Kansas Profile – Now That’s Rural: Senator Bob Dole
Dec. 15, 2021
By Ron Wilson, director of the Huck Boyd National Institute for Rural Development at Kansas State University
The businesses downtown are active. The brick streets are quiet. Two schoolboys are walking home with their bookbags. To the south, pickup trucks and livestock trailers are clustered around the sale barn. Downtown, a large 4-H clover is painted on the intersection of Main Street and Wisconsin Street.
This is Russell, Kansas: Quintessential small town America. The flags in this community are flying half-staff today, because the citizens of this rural community are mourning their favorite son who served his country his entire life.
Robert J. Dole was born in Russell in 1923. His parents had modest means, operating an egg and cream business. Young Bob was a bright and athletic kid who went to the University of Kansas to play basketball. His studies were interrupted when World War II hit and he enlisted in the U.S. Army.
In 1945, as a second lieutenant, Bob Dole was leading his troops into battle in the mountains of Italy when he was struck by an enemy shell. When his fellow soldiers saw the extent of his injuries, they gave him a shot of morphine and used his own blood to write the letter M on his forehead so a medic would know that he had already been administered the drug and would not give him another shot which would prove fatal.
In the military hospital, his fever soared to nearly 109 degrees. It looked like he would not survive, but his life was saved by a new medicine, streptomycin, which was an experimental drug at the time. He pulled through but was despondent about losing the use of his right hand and arm.
Bob Dole was sent to a specialist in Chicago. This was a turning point. Dole later wrote, “(The specialist) inspired me to focus on what I had left and what I could do with it, rather than complaining about what I had lost.” That doctor would perform seven surgeries on Bob Dole. In Russell, his friends and neighbors gathered money in a cigar box to help with expenses.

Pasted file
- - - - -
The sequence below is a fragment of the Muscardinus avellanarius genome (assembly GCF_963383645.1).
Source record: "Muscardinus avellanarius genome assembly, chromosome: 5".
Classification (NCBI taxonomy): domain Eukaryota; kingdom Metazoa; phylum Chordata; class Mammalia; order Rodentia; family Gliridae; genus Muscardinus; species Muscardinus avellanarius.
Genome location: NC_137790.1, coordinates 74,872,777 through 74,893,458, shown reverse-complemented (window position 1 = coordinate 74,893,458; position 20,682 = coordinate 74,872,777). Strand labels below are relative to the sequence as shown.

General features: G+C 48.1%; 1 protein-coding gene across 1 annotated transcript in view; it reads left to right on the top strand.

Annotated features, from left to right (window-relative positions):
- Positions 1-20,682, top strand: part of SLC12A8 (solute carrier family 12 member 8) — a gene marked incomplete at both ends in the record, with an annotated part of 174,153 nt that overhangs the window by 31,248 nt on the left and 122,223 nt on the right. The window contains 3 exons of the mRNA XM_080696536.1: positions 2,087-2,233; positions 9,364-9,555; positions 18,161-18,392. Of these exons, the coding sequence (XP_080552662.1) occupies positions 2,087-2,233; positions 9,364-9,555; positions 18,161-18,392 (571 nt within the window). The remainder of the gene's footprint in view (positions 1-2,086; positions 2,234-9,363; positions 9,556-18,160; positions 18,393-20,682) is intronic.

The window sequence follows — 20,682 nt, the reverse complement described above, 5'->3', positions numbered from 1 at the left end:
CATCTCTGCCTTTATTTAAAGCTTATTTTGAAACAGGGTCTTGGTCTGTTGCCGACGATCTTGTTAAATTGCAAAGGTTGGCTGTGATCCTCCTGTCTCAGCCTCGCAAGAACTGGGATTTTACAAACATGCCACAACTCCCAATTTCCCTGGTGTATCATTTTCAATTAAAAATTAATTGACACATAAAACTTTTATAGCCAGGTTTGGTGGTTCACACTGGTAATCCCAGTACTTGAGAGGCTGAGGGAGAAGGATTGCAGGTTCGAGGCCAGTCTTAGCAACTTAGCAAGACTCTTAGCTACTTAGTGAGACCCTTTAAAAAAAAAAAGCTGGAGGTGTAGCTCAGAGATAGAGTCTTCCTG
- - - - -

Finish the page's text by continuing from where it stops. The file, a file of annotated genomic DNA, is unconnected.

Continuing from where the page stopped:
Dole went on to earn a law degree from Washburn University and came back to Russell to serve as county attorney. Here he encountered Huck Boyd, a small town weekly newspaper editor and Republican National Committee member from Kansas.
According to legend, Huck was returning home to Phillipsburg after a function late one night and was driving through Russell when he spotted one light on in the county courthouse. Curious about who was working at that hour, Huck went in and found young county attorney Bob Dole.
Huck was impressed by the hard-working young war hero and encouraged him to run for office, which he did. Huck went on to manage the successful Dole campaigns that followed. He saw his protégé rise to become Senate Majority Leader and to win the Republican nomination for president.
Huck Boyd and Senator Dole maintained a lifelong bond. When Senator Dole was asked to speak at Huck’s funeral, he was so emotionally moved that he couldn’t steel himself to do so.
Senator Dole always maintained a bond with the people of Kansas. Tad Felts is a long-time radio broadcaster who also led the annual Phillipsburg High School senior tour to Washington DC. In his forthcoming book, Tad wrote of a time before cell phones when Senator Dole invited the 60 visiting students to come into his office and call home to their parents and grandparents. “It was a madhouse,” Tad wrote.
The Senator would walk through, ask who the students were talking to, pick up the phone and say hello to the folks back home. “I’m sure he earned a lot of votes that day,” Tad wrote. Tad was highly complimentary of Senator Dole’s accessibility to the students from Kansas.
Ninety-eight years have passed since Bob Dole’s birth in this rural community of Russell, population 4,401 people. Now, that’s rural.
The brick streets of Russell are quiet today. Folks in Bob Dole’s hometown are fondly remembering their native son who succeeded on a national stage, yet never forgot that he came from rural Kansas.
Audio and text files of Kansas Profiles are available at http://www.kansasprofile.com. For more information about the Huck Boyd Institute, interested persons can visit http://www.huckboydinstitute.org.